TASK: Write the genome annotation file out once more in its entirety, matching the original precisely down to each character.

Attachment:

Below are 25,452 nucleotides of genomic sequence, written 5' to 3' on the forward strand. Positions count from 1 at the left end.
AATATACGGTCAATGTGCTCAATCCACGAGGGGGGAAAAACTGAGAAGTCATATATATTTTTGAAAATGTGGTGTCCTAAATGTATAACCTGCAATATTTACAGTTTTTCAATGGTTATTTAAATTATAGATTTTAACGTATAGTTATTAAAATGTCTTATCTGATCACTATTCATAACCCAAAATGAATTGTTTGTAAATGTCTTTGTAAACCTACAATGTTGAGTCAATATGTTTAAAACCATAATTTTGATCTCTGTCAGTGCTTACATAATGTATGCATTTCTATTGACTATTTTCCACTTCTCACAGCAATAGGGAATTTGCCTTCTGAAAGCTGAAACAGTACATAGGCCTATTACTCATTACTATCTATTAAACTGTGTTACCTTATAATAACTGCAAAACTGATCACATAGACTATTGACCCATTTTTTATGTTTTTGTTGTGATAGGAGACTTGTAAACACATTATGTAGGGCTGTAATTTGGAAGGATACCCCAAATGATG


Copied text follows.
Below are 25,452 nucleotides of genomic sequence, written 5' to 3' on the forward strand. Positions count from 1 at the left end.
AATATACGGTCAATGTGCTCAATCCACGAGGGGGGAAAAACTGAGAAGTCATATATATTTTTGAAAATGTGGTGTCCTAAATGTATAACCTGCAATATTTACAGTTTTTCAATGGTTATTTAAATTATAGATTTTAACGTATAGTTATTAAAATGTCTTATCTGATCACTATTCATAACCCAAAATGAATTGTTTGTAAATGTCTTTGTAAACCTACAATGTTGAGTCAATATGTTTAAAACCATAATTTTGATCTCTGTCAGTGCTTACATAATGTATGCATTTCTATTGACTATTTTCCACTTCTCACAGCAATAGGGAATTTGCCTTCTGAAAGCTGAAACAGTACATAGGCCTATTACTCATTACTATCTATTAAACTGTGTTACCTTATAATAACTGCAAAACTGATCACATAGACTATTGACCCATTTTTTATGTTTTTGTTGTGATAGGAGACTTGTAAACACATTATGTAGGGCTGTAATTTGGAAGGATACCCCAAATGATG